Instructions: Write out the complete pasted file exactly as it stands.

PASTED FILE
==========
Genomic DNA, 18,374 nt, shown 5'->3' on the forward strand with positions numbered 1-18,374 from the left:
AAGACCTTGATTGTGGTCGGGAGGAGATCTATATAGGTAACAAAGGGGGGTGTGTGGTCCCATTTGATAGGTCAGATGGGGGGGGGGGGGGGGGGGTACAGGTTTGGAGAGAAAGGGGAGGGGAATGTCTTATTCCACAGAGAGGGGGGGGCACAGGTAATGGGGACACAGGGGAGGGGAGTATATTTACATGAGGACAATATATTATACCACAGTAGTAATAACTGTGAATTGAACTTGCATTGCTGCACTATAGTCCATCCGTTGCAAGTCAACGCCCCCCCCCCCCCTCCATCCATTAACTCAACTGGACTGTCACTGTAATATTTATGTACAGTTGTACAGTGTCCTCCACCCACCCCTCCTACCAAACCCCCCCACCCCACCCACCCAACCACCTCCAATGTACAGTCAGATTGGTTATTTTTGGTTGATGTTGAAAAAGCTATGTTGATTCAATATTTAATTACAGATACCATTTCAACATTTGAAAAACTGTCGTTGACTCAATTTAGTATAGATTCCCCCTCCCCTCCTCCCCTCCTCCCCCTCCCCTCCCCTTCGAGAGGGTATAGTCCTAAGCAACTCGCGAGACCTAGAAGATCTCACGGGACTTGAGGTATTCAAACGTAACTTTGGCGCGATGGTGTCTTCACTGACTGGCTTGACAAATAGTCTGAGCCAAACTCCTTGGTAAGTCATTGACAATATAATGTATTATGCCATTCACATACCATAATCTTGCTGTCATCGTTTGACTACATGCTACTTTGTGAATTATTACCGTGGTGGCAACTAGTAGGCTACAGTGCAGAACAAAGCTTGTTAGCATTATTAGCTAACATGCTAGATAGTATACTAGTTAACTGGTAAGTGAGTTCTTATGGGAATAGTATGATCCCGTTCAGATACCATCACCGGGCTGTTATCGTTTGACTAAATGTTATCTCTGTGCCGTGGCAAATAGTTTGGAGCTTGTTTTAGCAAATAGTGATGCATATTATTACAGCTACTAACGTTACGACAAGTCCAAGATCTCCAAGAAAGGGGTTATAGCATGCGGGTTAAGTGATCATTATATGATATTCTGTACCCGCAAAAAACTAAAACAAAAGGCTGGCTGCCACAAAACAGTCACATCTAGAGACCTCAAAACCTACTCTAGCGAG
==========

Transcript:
Genomic DNA, 18,374 nt, shown 5'->3' on the forward strand with positions numbered 1-18,374 from the left:
AAGACCTTGATTGTGGTCGGGAGGAGATCTATATAGGTAACAAAGGGGGGTGTGTGGTCCCATTTGATAGGTCAGATGGGGGGGGGGGGGGGGGGGTACAGGTTTGGAGAGAAAGGGGAGGGGAATGTCTTATTCCACAGAGAGGGGGGGGCACAGGTAATGGGGACACAGGGGAGGGGAGTATATTTACATGAGGACAATATATTATACCACAGTAGTAATAACTGTGAATTGAACTTGCATTGCTGCACTATAGTCCATCCGTTGCAAGTCAACGCCCCCCCCCCCCCTCCATCCATTAACTCAACTGGACTGTCACTGTAATATTTATGTACAGTTGTACAGTGTCCTCCACCCACCCCTCCTACCAAACCCCCCCACCCCACCCACCCAACCACCTCCAATGTACAGTCAGATTGGTTATTTTTGGTTGATGTTGAAAAAGCTATGTTGATTCAATATTTAATTACAGATACCATTTCAACATTTGAAAAACTGTCGTTGACTCAATTTAGTATAGATTCCCCCTCCCCTCCTCCCCTCCTCCCCCTCCCCTCCCCTTCGAGAGGGTATAGTCCTAAGCAACTCGCGAGACCTAGAAGATCTCACGGGACTTGAGGTATTCAAACGTAACTTTGGCGCGATGGTGTCTTCACTGACTGGCTTGACAAATAGTCTGAGCCAAACTCCTTGGTAAGTCATTGACAATATAATGTATTATGCCATTCACATACCATAATCTTGCTGTCATCGTTTGACTACATGCTACTTTGTGAATTATTACCGTGGTGGCAACTAGTAGGCTACAGTGCAGAACAAAGCTTGTTAGCATTATTAGCTAACATGCTAGATAGTATACTAGTTAACTGGTAAGTGAGTTCTTATGGGAATAGTATGATCCCGTTCAGATACCATCACCGGGCTGTTATCGTTTGACTAAATGTTATCTCTGTGCCGTGGCAAATAGTTTGGAGCTTGTTTTAGCAAATAGTGATGCATATTATTACAGCTACTAACGTTACGACAAGTCCAAGATCTCCAAGAAAGGGGTTATAGCATGCGGGTTAAGTGATCATTATATGATATTCTGTACCCGCAAAAAACTAAAACAAAAGGCTGGCTGCCACAAAACAGTCACATCTAGAGACCTCAAAACCTACTCTAGCGAG